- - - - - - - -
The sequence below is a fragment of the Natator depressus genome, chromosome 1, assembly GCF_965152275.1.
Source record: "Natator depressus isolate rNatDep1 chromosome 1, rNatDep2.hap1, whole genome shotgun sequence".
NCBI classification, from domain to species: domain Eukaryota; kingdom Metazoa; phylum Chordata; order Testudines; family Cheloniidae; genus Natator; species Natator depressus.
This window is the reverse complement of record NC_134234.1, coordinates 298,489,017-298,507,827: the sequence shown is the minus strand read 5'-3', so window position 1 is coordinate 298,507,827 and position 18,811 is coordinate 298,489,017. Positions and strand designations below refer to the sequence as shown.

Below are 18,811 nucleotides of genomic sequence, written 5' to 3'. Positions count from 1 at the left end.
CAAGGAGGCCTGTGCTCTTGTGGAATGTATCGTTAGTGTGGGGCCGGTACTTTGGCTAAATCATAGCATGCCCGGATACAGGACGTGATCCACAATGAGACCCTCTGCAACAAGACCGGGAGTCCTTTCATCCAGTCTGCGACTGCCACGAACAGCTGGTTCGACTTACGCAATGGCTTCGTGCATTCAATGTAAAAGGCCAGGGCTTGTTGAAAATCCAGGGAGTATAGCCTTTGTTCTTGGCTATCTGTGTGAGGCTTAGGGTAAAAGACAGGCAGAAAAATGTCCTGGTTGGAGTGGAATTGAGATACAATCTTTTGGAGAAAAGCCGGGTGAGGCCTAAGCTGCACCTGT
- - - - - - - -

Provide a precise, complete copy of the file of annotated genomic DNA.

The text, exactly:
The sequence below is a fragment of the Natator depressus genome, chromosome 1, assembly GCF_965152275.1.
Source record: "Natator depressus isolate rNatDep1 chromosome 1, rNatDep2.hap1, whole genome shotgun sequence".
NCBI classification, from domain to species: domain Eukaryota; kingdom Metazoa; phylum Chordata; order Testudines; family Cheloniidae; genus Natator; species Natator depressus.
This window is the reverse complement of record NC_134234.1, coordinates 298,489,017-298,507,827: the sequence shown is the minus strand read 5'-3', so window position 1 is coordinate 298,507,827 and position 18,811 is coordinate 298,489,017. Positions and strand designations below refer to the sequence as shown.

Below are 18,811 nucleotides of genomic sequence, written 5' to 3'. Positions count from 1 at the left end.
CAAGGAGGCCTGTGCTCTTGTGGAATGTATCGTTAGTGTGGGGCCGGTACTTTGGCTAAATCATAGCATGCCCGGATACAGGACGTGATCCACAATGAGACCCTCTGCAACAAGACCGGGAGTCCTTTCATCCAGTCTGCGACTGCCACGAACAGCTGGTTCGACTTACGCAATGGCTTCGTGCATTCAATGTAAAAGGCCAGGGCTTGTTGAAAATCCAGGGAGTATAGCCTTTGTTCTTGGCTATCTGTGTGAGGCTTAGGGTAAAAGACAGGCAGAAAAATGTCCTGGTTGGAGTGGAATTGAGATACAATCTTTTGGAGAAAAGCCGGGTGAGGCCTAAGCTGCACCTGT